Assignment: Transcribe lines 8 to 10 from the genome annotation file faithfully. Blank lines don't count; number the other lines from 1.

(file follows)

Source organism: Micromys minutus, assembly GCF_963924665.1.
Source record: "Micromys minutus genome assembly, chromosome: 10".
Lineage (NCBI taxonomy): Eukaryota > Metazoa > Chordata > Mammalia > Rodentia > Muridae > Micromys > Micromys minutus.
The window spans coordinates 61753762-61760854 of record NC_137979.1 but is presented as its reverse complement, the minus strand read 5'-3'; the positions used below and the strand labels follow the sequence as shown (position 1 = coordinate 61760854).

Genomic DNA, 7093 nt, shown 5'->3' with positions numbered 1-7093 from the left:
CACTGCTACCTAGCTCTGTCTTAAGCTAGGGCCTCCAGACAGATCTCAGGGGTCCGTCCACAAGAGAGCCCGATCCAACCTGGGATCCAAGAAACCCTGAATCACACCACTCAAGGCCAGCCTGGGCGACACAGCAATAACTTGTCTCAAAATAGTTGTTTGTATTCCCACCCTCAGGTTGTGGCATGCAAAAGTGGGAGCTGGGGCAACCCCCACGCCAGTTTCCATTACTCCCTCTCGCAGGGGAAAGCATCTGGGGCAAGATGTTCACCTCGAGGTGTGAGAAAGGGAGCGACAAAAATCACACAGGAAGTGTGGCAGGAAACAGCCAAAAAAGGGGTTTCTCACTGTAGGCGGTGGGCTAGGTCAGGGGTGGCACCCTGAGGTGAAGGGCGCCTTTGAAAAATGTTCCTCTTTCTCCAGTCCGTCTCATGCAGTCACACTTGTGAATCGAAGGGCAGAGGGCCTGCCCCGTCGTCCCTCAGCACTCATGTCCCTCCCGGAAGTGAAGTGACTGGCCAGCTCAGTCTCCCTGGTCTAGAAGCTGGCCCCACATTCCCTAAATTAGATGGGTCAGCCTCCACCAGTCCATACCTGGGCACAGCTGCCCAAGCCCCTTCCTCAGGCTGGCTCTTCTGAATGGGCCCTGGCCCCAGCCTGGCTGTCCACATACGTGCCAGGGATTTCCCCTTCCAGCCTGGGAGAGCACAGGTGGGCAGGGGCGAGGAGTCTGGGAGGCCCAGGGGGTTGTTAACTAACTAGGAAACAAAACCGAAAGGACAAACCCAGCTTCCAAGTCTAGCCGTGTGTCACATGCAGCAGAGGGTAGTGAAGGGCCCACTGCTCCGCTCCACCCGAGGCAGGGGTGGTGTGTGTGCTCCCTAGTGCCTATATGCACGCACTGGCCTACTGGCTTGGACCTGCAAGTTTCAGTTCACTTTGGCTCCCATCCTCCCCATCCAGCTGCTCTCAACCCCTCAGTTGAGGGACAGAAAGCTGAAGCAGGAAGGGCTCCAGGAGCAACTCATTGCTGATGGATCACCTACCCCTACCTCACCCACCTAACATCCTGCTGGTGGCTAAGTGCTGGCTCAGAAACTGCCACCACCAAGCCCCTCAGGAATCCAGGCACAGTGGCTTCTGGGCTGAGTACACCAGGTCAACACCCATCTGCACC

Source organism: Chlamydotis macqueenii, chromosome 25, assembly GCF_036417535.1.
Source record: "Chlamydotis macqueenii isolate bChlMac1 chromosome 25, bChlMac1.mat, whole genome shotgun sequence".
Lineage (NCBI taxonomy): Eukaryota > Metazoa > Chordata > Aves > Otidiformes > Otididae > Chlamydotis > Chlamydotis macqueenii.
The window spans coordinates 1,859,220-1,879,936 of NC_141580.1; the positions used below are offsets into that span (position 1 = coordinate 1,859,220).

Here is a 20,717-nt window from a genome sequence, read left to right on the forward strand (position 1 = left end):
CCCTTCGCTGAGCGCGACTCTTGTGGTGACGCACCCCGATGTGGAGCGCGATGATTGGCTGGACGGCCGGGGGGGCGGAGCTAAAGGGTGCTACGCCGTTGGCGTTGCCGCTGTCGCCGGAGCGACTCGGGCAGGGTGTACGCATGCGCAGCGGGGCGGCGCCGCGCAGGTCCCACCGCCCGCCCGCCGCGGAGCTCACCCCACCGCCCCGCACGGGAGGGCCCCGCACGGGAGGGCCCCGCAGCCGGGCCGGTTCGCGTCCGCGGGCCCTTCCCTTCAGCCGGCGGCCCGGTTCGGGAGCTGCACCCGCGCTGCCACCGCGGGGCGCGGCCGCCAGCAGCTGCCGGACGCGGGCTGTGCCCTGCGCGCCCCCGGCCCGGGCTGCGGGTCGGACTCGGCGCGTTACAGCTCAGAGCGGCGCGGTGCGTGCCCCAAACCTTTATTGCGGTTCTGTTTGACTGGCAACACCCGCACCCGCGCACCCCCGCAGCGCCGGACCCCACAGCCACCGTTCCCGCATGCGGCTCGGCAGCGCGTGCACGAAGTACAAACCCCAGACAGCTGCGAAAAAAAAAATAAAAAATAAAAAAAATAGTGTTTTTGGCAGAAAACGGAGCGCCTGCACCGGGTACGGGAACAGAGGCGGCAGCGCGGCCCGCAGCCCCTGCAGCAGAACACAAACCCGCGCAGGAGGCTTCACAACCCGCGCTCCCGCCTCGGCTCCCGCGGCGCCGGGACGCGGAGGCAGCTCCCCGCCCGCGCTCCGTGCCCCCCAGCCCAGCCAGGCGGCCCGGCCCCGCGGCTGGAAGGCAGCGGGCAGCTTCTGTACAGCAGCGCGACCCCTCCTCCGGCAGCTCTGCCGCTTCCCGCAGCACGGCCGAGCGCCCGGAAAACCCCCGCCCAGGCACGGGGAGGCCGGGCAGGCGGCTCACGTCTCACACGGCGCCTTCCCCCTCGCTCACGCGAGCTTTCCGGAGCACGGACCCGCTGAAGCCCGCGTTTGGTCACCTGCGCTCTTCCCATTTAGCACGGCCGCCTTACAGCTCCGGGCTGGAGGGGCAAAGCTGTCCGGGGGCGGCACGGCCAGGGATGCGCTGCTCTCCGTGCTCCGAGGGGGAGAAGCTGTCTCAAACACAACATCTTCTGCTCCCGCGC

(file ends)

Source record: "Chlamydotis macqueenii isolate bChlMac1 chromosome 25, bChlMac1.mat, whole genome shotgun sequence".
Lineage (NCBI taxonomy): Eukaryota > Metazoa > Chordata > Aves > Otidiformes > Otididae > Chlamydotis > Chlamydotis macqueenii.
The window spans coordinates 1,859,220-1,879,936 of NC_141580.1; the positions used below are offsets into that span (position 1 = coordinate 1,859,220).